TABS Analytics’ inaugural Wine and Liquor survey was conducted in June 2018 by SSI Research to examine key consumer, product and channel trends across 11 types of red and white wines and eight types of liquor, as well as attitudes toward use of cannabis. The survey included 1,900 geographically and demographically dispersed consumers, ages 21 and older.

Other key findings from the study include:

    • Legalization of cannabis to have minimal impact on beverage alcohol sales – Only 5 percent of regular wine purchasers and 9 percent of regular liquor purchasers indicated strongly that they would drink less if cannabis was legalized. Further, there does not appear to be a strong constituency against the legalization of cannabis, with less than 20 percent of wine and liquor drinkers saying they strongly opposed legalization.
    • Higher Education and Income Drive Wine and Liquor Purchases – Education has a high correlation with wine purchasing, growing from 29 percent for high school graduates or less to 60 percent for those with post-graduate degrees. Liquor purchases follow a similar trajectory, peaking at 40 percent with college graduates. Income appears to be a stronger predictor than education, however, for wine purchase levels, with 68 percent of consumers with incomes of $250,000 or more saying they regularly purchase wine. Liquor also shows upward momentum at higher income levels but is only regularly purchased by 42 percent in the highest income bracket. The survey also showed definite skews in ethnicity, with white consumers purchasing wine more frequently, black consumers purchasing liquor more frequently, and Hispanic and Asian purchasers at equally high levels for wine and liquor.
    • Geographic Wine and Alcohol Preferences Defy Conventional Wisdom – With the popularity of wine destinations of Napa and Sonoma in California, one would expect the West to dominate in wine purchasing. However, looking at regional preferences, the Northeast is the region where the largest percentage of people (53 percent) reported purchasing wine at least once during the past year, with the state of New Jersey outpacing the other top 13 states by a wide margin. Interestingly, the West region ranks lowest at 41 percent. Liquor purchasing is steady, around 35 percent in all regions overall. A closer look at census regions shows that only in the mid-South is liquor and wine purchasing equal at 41 percent.
    • Types of Wine and Liquor Purchased Highly Fragmented – Merlot (44 percent), Chardonnay and Cabernet (tied at 38 percent) are the top three types of wine purchased, while the remaining eight types are being purchased by 33 percent or fewer of consumers. At 61 percent, vodka is the most popular alcohol, with whiskey (45 percent), rum (36 percent) and tequila (35 percent) rounding out the top four types.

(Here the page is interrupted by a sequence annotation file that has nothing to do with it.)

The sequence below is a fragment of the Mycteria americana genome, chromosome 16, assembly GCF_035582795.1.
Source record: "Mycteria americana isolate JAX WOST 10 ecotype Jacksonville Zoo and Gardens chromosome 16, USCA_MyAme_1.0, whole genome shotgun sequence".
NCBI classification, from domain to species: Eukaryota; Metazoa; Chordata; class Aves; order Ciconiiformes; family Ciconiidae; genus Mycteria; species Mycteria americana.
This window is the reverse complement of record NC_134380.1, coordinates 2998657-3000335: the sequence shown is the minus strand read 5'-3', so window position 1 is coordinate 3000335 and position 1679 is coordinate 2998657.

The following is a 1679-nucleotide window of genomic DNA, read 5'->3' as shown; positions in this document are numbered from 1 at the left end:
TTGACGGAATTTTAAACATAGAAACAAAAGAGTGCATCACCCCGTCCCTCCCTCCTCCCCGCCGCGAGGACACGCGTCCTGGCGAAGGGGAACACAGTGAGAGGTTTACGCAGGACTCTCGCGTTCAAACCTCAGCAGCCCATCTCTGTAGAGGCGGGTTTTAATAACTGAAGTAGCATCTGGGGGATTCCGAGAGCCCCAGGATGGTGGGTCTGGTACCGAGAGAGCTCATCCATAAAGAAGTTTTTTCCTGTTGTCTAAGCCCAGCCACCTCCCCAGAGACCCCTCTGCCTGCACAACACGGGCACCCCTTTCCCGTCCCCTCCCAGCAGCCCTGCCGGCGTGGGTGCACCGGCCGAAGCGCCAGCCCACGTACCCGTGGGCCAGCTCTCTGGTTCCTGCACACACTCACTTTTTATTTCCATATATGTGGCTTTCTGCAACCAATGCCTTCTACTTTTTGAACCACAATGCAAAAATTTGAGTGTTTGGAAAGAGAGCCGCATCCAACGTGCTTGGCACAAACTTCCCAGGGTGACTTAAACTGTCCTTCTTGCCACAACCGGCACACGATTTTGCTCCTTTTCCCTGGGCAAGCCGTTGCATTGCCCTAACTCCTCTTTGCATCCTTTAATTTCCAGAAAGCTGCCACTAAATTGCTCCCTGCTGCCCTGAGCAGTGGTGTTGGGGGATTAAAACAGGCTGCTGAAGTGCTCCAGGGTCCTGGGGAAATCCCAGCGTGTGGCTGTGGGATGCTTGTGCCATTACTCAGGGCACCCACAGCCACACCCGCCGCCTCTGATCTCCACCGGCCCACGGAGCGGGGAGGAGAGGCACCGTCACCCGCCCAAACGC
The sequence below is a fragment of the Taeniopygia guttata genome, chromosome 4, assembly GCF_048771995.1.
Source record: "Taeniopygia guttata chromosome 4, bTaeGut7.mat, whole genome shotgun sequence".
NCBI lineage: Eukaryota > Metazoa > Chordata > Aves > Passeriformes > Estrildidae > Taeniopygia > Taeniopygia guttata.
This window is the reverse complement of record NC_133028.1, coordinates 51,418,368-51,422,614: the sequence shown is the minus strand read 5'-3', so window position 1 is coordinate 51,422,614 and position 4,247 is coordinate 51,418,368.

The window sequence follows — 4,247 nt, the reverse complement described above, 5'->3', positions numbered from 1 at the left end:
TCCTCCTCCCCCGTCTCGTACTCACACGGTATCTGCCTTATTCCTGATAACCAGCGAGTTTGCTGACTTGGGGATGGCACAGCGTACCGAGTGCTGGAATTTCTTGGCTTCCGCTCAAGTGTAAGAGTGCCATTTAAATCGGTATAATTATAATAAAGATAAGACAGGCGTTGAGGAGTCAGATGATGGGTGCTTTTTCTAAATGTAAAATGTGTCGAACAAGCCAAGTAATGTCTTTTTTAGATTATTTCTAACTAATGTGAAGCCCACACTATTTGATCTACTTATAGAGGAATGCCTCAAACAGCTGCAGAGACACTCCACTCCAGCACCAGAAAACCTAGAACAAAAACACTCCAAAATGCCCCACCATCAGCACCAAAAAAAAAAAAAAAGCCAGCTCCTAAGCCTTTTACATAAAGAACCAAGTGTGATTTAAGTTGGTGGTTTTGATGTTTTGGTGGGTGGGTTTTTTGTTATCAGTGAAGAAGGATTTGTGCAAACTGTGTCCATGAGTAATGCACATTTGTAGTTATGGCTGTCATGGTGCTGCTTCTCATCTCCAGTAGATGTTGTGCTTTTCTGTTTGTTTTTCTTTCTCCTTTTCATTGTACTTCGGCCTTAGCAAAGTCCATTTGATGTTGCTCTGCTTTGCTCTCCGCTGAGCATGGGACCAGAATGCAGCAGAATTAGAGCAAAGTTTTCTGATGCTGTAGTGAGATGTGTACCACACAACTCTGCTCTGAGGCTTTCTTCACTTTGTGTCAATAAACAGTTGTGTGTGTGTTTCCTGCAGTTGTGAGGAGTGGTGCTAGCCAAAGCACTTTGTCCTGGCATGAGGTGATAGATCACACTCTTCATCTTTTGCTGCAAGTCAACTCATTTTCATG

• Walmart leads in wine, specialty retailers in liquor – Walmart accounts for 29 percent of wine purchases, followed by Costco (21 percent) and specialty retailers (19 percent). For liquor, specialty retailers rank at the top with 27 percent, followed by Walmart (20 percent), Costco (16 percent) and ABC stores (16 percent). The rest of the market for both wine and liquor is highly fragmented, with most other types of outlets accounting for less than 10 percent, including eComm, which has an estimated share of 5 percent

“Based on our survey, the wine and liquor industry appear immature, from the standpoint of market structure and consumer attitude, at present time,” Jetta said. “The combination of these factors create a fertile landscape for targeted marketing and investment spending to drive greater brand awareness. Since preferences and popularity of types of wines or liquors can change on a whim with a little catalyst, visibility at retailers – either through promotions at point of purchase or greater share of shelf – becomes disproportionate for wine and alcohol brands.”

Throughout 2018, TABS Analytics is conducting five studies across the consumer-packaged goods industry including: baby care, vitamins, wine and liquor, food and beverage, and cosmetics. The next webinar, on the food and beverage industry, will take place on September 12, 2018.

Is It Time To Take Cannabis Cocktails Seriously?

CALIFORNIA:  Alcohol has always been my drug of choice, since my very first White Russian. From guilty-pleasure drinks to perfectly crisp martinis, something about the ritual of making and sipping a cocktail had me sold early on.

I never gave marijuana much love, and even in college I always chose watery beer over those fat, clumsy joints. But now that bartenders across the country are experimenting with weed-spiked cocktails, I’m paying attention—and so should you. The “Julia Child of Weed” has already been anointed, and I believe it’s only a matter of time before we discover the “Charles H. Baker of Marijuana.”

As a growing number of states take steps to legalize and decriminalize marijuana, bartenders and bud-tenders are coming together, much the way chefs have begun experimenting with high-end, gourmet edibles spiked with THC (tetrahydrocannabinol, the potent part of the herb). Mixologists are trying out two kinds of potables: cocktails spiked with THC (where legal), and cocktails designed to mimic the actual green, skunky flavors of marijuana.

Compared to edibles, where oil- or butter-based extractions are favored, tinctures (herbal essences that are extracted by alcohol) are the preferred vehicle for drinks. Bartenders use Everclear or another high-proof alcohol to draw THC from the plant, which is a process similar to that used to make bitters. The most popular seems to involve grinding and then baking the bud at a low temperature (a process called “decarboxylation”) before steeping it in alcohol for a stretch of hours to days. The liquid then is strained and stored, often in a container with an eyedropper or dasher attachment. I’m coining the term “cannabitters” right here and now.